100 parts of a styrene (50 parts)-methyl methacrylate (20 parts)-butyl methacrylate (30 parts) copolymer (A1) (Mw/Mn=5.4; Mn=11,000; B & R=140.+-.2.degree. C.; Tg=72.degree. C.) was mixed with 5 parts of Dia Black SH and 2 parts of Oil Black BW and the mixture was treated in the same manner as in Example 1 to obtain a toner sample of this invention. The above procedures were repeated in the same manner by using instead of the copolymer (A1) a styrene (50 parts)-methyl methacrylate (20 parts)-butyl methacrylate (30 parts) copolymer (B1) (Mw/Mn=2.8; Mn=19000; B & R=140.+-.2.degree. C.; Tg=72.degree. C.), to obtain a comparative sample toner.

The offset characteristics of these two toners were examined in the same manner as in Example 1 except that a roller having a surface composed of Daifuron was used as the fixing roller and the fusing temperature was changed to 190.degree. to 200.degree. C. In the case of the comparative sample, occurrence of a conspicuous offset phenomenon was observed, but in the case of the toner sample of this invention it was confirmed that the offset phenomenon was not caused to occur at all.

EXAMPLE 5

A toner sample was prepared in the same manner as in example 4 except that a styrene (50 parts)-methyl methacrylate (20 parts)-butyl methacrylate copolymer (A2) (Mw/Mn=6.5; Mn=9800; B & R=140.+-.2.degree. C.; Tg=72.degree. C.) was used instead of the copolymer (A1), Peares 155 was used instead of Dia Black SH (manufactured by Orient Kagaku) and Oil Black BS (manufactured by Orient Kagaku) was used instead of Oil Black BW.

The offset characteristics of the so obtained toner were examined in the same manner as in Example 1 except that the fusing temperature was changed to 210.degree. to 220.degree. C. It was found that the offset phenomenon was not caused at all.

EXAMPLE 6

A toner sample was prepared in the same manner as in Example 4 except that a styrene (50 parts)-methyl methacrylate (20 parts)-butyl methacrylate (30 parts) copolymer (A3) (Mw/Mn=8.2; Mn=9100; B & R=140.+-.2.degree. C.; Tg=72.degree. C.) was used instead of the copolymer (A1), MA-8 (carbon black manufactured by Mitsubishi Kasei) was used instead of Dia Black SH and Oil Black BS (Nigrosine dye manufactured by Orient Kagaku) was used instead of Oil Black BW.

The offset characteristics of the so obtained toner were examined in the same manner as in Example 1 except that the fusing temperature was changed to 230.degree. to 240.degree. C. It was confirmed that the offset phenomenon was not caused at all.

EXAMPLE 7

85 parts of a methyl methacrylate (82 parts)-butyl methacrylate(18 parts) copolymer (A4) (Mw/Mn=4.2; Mn=8500; B & R=135.+-.2.degree. C.; Tg=85.degree. C.) and 15 parts of the same polystyrene (B) as used in Example 1 were mixed with 4.5 parts of MA-8 and 1.5 parts of Nigrosine Base EX, and the mixture was treated in the same manner as in Example 1, to obtain a toner sample of this invention. The above procedures were repeated similarly by using 10 parts of the copolymer (A4) and 90 parts of the polystyrene (B), to obtain a comparative toner sample. Resin components of these samples and comparative sample had the following properties:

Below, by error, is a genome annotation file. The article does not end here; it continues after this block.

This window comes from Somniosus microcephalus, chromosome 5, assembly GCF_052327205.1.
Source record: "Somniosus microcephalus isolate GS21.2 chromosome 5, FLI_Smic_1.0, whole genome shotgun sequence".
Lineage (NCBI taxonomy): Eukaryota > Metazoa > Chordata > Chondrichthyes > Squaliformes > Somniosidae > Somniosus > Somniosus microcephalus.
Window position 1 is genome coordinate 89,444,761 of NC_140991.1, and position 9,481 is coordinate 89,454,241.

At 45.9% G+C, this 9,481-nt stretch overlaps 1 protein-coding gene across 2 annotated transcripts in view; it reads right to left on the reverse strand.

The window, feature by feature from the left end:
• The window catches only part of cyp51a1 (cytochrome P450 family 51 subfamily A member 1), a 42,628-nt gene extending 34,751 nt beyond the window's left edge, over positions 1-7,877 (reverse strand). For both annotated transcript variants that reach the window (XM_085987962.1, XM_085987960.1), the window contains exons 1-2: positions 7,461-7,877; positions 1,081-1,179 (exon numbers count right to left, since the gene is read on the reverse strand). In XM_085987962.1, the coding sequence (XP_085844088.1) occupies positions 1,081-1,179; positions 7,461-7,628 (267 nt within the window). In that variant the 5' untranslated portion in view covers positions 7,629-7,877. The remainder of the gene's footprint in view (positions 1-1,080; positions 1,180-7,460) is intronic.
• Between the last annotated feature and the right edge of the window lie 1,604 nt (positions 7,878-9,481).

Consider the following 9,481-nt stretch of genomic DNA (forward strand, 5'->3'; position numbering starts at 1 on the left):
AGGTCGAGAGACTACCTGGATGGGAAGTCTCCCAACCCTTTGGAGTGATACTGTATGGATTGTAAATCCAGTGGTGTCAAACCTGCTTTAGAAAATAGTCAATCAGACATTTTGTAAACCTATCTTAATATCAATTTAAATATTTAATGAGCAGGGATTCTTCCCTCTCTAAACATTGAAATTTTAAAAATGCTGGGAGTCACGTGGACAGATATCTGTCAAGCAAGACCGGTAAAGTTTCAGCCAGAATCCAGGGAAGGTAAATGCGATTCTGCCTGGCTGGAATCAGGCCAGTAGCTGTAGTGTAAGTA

Resin of Sample

Mw/Mn=3.9; Mn=8900; B & R=135.+-.2.degree. C.; Tg=85.degree. C.

Resin of Comparative Sample

Mw/Mn=2.7; Mn=11500; B & R=125.+-.2.degree. C.; Tg=96.degree. C.

The offset characteristics of these two toners were examined in the same manner as in Example 1 except that a roller having a surface composed of FEP was used as the fixing roller and the fusing temperature was changed to 160 .degree. to 170.degree. C. In the case of the comparative sample, it was found that the offset phenomena was conspicuous, but in the case of a sample of this invention it was confirmed that the offset phenomenon was not caused at all.

EXAMPLE 8

60 parts of the same polystyrene (A1) as used in Example 2 and 50 parts of the same copolymer (A4) as used in Example 7 were mixed with 5 parts of Peares 155 and 2 parts of Nigrosine Base EX, and the mixture was treated in the same manner as in Example 1, to obtain a toner.

The offset characteristics of the so obtained toner were examined in the same manner as in Example 1 except that a roller having a surface composed of Daifuron was used as the fixing roller and the fusing temperature was changed to 180.degree. to 190.degree. C. It was conifrmed that the offset phenomenon was not caused at all.

EXAMPLE 9

100 parts of a styrene (80 parts)-vinyl toluene (20 parts) copolymer (A5) (Mw/Mn=4.0; Mn=14000; B & R=150.+-.2.degree. C.; Tg=100.degree. C.) was mixed with 6 parts of Peares 155 and 2.5 parts of Nigrosine Base EX, and the mixture was treated in the same manner as in Example 1 to obtain a toner sample of this invention. The above procedures were repeated similarly by using instead of the copolymer (A5) a styrene (80 parts)-vinyl toluene (20 parts) copolymer (B2) (Mw/Mn=3.3; Mn=17,000; B & R=150.+-.2.degree. C.; Tg=100.degree. C.), to obtain a comparative toner sample.

The offset characteristics of these two toners were examined in the same manner as in Example 1 except that the fusing temperature was changed to 190.degree. to 200.degree. C. In the case of the comparative sample, it was found that the offset phenomenon was conspicuous, but in the case of the sample toner of this invention, it was confirmed that the offset phenomenon was not caused to occur at all.

EXAMPLE 10